A new study is the first to confirm that the H7N9 bird flu virus is passed
from birds to people. But the study did not find evidence of person-to-person
In the study, Chinese scientists provide details about four cases of human
H7N9 infection in the eastern Zhejiang province. All four patients had been
exposed to poultry, either through their jobs or by visiting poultry
How the study was done
The study authors tested samples taken from 20 chickens, four quails, five
pigeons and 57 ducks at six poultry markets where the patients were likely to
have been. Two of the five pigeons and four of the 20 chickens tested positive
for H7N9, but the virus was not found in any of the ducks or quails tested.
Then researchers analysed the genetic makeup of H7N9 viruses from one of the
patients and one of the chickens and found similarities between the viruses,
confirming that the H7N9 virus can be transmitted from poultry to people,
according to the study published online in The Lancet.
The scientists also tracked 385 family members, co-workers and health care
staff who had unprotected contact with the patients. None of them showed any
symptoms of H7N9 infection over 14 days of follow-up, which suggests that the
virus currently cannot be spread among people.
However, there is evidence that the H7N9 virus has developed some genetic
characteristics that adapt it specifically to infection in mammals. Further
genetic changes might enable the virus to be transmitted from person-to-person,
the researchers noted.
"Overall, the evidence, in terms of epidemiology and virology, suggests that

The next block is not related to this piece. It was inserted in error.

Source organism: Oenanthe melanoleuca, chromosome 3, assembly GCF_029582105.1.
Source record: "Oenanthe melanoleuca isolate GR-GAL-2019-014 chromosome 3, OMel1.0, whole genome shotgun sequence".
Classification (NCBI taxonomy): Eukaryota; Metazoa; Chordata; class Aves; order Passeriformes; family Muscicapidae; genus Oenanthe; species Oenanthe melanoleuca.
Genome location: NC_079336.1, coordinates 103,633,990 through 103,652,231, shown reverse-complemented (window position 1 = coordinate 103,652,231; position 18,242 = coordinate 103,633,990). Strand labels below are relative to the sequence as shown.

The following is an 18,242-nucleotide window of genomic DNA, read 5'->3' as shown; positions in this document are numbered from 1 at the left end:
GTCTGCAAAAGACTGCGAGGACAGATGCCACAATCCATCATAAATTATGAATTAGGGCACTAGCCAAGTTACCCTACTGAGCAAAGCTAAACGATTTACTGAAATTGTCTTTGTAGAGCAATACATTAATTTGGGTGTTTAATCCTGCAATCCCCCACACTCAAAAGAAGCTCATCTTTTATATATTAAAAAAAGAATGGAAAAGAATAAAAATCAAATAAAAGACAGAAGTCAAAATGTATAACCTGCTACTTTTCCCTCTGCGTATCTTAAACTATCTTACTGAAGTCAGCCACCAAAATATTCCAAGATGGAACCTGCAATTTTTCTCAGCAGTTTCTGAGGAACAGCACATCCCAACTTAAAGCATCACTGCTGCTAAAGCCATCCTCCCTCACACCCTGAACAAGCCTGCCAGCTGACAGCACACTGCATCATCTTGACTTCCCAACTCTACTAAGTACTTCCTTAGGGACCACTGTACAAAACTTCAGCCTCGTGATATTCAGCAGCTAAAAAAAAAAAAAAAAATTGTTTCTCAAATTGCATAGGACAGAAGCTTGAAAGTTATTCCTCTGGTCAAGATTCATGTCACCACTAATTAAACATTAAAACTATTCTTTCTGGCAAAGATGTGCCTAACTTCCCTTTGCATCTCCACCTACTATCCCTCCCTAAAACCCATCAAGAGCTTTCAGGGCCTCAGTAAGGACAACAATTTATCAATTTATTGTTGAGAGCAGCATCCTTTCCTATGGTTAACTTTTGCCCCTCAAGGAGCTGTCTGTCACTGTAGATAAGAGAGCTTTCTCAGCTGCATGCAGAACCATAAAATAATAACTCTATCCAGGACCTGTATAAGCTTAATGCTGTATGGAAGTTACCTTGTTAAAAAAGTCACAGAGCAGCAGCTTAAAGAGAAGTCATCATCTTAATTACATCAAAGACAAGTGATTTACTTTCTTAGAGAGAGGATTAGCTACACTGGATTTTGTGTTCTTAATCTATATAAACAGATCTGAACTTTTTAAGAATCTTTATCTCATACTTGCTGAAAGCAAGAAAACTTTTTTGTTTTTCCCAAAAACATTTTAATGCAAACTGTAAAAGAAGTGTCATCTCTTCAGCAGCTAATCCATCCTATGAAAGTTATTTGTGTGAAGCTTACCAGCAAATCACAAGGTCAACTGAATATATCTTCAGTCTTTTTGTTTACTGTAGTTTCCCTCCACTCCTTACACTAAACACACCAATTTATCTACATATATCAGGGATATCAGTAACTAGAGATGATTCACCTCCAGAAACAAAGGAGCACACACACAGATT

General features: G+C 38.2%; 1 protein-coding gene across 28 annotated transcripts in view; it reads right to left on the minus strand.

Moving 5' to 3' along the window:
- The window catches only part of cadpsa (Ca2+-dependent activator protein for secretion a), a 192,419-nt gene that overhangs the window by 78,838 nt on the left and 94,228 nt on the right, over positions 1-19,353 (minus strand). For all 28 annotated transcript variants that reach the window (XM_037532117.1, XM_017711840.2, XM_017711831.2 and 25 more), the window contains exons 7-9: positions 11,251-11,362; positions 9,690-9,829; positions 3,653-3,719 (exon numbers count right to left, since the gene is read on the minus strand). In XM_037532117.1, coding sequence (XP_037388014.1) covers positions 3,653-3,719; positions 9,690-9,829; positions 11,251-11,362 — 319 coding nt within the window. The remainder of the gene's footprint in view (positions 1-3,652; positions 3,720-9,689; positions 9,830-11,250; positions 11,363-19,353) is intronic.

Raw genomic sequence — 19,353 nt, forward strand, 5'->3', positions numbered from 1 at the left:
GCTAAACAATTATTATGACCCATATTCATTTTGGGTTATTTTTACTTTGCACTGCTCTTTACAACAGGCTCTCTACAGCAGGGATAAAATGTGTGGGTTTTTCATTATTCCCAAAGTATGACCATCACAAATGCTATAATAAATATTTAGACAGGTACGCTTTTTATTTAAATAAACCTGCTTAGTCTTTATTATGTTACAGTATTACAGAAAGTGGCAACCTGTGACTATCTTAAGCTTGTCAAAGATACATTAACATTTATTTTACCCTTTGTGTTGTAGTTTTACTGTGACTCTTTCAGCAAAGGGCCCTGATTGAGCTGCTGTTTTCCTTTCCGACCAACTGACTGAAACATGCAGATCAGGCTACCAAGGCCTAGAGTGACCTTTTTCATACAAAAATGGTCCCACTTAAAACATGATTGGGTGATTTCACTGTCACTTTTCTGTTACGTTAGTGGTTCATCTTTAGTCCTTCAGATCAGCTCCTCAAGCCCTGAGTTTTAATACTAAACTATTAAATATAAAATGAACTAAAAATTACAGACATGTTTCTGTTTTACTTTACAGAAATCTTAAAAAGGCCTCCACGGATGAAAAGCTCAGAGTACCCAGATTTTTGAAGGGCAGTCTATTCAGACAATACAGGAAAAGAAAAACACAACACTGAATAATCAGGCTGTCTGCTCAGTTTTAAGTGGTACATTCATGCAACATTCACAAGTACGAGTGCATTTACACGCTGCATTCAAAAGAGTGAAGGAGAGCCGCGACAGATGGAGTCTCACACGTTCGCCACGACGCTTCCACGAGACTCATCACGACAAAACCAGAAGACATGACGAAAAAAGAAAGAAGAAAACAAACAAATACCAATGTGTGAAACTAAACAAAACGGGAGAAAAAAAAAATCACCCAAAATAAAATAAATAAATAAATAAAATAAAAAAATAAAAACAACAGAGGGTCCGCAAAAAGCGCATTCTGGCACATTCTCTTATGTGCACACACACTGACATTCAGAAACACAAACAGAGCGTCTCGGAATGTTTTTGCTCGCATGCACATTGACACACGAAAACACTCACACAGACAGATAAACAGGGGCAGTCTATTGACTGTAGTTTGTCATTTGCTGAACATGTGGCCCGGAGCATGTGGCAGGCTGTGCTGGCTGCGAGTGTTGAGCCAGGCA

it is a pure poultry-to-human transmission, and that controlling [the epidemic
in humans] will therefore depend on controlling the epidemic in poultry," study
co-lead author Kwok-Yung Yuen, of the University of Hong Kong, said in a
Lancet news release.
That would include measures such as temporary closure of live bird markets,
comprehensive programmes of surveillance, culling and segregation of poultry
species, and possibly vaccination of poultry.
World Health Organization (WHO) officials said that they are concerned about
the ability of the H7N9 virus to jump from birds to humans and to infect birds
without causing obvious symptoms, according to the Associated
"This is definitely one of the most lethal influenza viruses we have seen so
far," Dr Keiji Fukuda, the top influenza expert at WHO, said during a briefing
in Beijing. However, a large number of milder cases may also be going
undetected, he added. WHO officials investigated the H7N9 cases with Chinese
authorities this week, the AP reported.
More than 100 people in China have been infected with the H7N9 virus, with
most getting seriously sick and more than 20 dying, the AP noted. The
first case in Taiwan was confirmed that a 53-year-old man who became sick after
returning from a visit to the eastern Chinese province of Jiangsu.